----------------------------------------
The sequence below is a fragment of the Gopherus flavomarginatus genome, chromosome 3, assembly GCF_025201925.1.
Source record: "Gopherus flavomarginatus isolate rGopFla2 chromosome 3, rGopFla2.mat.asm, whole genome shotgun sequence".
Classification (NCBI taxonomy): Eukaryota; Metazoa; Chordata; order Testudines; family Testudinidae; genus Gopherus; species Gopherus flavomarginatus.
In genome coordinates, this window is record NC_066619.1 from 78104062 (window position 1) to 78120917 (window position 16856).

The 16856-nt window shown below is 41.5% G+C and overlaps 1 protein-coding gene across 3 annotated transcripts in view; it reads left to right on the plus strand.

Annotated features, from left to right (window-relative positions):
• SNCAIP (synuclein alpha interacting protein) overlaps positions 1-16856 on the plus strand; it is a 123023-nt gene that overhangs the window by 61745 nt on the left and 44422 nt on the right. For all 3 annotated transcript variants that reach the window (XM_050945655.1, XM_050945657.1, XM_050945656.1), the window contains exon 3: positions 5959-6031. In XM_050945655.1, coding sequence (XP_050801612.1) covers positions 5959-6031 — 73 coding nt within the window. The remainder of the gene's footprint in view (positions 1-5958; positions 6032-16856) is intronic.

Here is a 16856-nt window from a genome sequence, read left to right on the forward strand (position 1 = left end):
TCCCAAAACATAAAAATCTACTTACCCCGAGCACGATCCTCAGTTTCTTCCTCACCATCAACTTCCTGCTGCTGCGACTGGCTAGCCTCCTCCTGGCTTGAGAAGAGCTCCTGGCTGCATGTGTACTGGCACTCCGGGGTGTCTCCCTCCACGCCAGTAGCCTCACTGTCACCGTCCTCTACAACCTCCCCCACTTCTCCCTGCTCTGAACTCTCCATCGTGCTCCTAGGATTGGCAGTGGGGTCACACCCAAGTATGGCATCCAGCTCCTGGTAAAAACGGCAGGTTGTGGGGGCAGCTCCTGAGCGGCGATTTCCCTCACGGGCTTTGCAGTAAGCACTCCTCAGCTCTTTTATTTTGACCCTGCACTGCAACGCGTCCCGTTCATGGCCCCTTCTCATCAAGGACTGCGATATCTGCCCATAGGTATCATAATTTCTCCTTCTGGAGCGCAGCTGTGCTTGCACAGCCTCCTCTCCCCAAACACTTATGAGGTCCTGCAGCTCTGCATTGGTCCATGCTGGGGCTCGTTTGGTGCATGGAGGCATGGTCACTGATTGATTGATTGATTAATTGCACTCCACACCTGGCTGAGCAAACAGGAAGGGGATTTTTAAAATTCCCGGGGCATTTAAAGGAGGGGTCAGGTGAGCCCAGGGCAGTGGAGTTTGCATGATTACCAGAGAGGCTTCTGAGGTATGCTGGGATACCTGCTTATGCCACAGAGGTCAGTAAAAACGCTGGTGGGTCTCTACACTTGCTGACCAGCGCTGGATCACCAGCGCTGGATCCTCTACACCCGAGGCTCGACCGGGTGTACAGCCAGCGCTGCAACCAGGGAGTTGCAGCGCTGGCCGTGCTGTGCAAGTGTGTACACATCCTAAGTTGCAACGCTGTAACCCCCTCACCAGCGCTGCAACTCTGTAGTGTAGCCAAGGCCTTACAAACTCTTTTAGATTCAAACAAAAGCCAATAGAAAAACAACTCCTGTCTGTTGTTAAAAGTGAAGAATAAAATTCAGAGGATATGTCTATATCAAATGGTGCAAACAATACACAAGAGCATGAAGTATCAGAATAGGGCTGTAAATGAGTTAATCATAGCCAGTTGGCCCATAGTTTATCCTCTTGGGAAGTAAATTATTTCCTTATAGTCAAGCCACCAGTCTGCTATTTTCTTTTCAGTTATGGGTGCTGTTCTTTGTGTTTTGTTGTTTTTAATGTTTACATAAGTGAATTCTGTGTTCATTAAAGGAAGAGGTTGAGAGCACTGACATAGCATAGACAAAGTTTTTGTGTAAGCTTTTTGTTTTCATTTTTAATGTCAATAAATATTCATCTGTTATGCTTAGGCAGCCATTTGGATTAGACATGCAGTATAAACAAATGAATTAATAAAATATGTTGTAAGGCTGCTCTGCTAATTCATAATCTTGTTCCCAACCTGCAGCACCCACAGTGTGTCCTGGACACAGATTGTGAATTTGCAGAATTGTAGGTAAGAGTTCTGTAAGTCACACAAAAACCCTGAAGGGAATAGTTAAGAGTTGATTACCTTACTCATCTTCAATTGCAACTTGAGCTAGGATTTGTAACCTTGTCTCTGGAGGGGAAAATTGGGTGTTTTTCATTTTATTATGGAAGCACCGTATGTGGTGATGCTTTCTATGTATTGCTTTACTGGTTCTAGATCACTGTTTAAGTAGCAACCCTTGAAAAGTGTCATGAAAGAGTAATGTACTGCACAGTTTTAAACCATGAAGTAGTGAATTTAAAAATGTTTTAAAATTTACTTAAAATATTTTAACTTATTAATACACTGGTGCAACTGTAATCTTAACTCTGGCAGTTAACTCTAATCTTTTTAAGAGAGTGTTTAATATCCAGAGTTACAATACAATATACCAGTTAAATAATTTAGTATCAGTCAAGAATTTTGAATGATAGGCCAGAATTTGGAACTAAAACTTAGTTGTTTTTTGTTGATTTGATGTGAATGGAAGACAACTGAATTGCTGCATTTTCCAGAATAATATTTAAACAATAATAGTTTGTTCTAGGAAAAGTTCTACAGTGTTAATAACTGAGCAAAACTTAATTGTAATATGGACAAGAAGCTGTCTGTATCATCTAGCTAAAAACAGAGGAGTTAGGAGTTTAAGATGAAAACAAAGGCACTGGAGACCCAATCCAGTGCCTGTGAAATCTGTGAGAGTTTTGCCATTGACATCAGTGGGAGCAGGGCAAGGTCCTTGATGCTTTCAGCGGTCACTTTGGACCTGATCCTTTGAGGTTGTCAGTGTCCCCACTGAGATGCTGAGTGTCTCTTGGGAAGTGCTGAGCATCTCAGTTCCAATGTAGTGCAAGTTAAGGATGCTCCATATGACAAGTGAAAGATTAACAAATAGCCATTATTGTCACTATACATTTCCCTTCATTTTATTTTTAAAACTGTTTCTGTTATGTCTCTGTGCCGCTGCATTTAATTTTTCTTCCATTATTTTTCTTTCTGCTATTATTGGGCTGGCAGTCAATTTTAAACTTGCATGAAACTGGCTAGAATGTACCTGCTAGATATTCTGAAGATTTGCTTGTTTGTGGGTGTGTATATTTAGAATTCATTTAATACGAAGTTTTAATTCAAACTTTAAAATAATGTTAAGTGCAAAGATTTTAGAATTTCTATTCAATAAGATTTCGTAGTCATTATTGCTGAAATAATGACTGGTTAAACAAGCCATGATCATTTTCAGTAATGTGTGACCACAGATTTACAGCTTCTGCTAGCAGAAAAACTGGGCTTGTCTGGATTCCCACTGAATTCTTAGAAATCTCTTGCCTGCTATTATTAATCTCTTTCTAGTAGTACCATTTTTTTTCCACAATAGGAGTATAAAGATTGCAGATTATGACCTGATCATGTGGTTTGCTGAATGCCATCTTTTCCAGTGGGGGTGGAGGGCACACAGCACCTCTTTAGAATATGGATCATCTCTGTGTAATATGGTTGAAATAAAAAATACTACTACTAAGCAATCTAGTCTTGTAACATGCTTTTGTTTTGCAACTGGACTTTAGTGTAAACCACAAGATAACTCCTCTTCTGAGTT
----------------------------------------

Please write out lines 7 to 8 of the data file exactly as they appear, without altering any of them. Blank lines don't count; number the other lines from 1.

• SNCAIP (synuclein alpha interacting protein) overlaps positions 1-16856 on the plus strand; it is a 123023-nt gene that overhangs the window by 61745 nt on the left and 44422 nt on the right. For all 3 annotated transcript variants that reach the window (XM_050945655.1, XM_050945657.1, XM_050945656.1), the window contains exon 3: positions 5959-6031. In XM_050945655.1, coding sequence (XP_050801612.1) covers positions 5959-6031 — 73 coding nt within the window. The remainder of the gene's footprint in view (positions 1-5958; positions 6032-16856) is intronic.

Here is a 16856-nt window from a genome sequence, read left to right on the forward strand (position 1 = left end):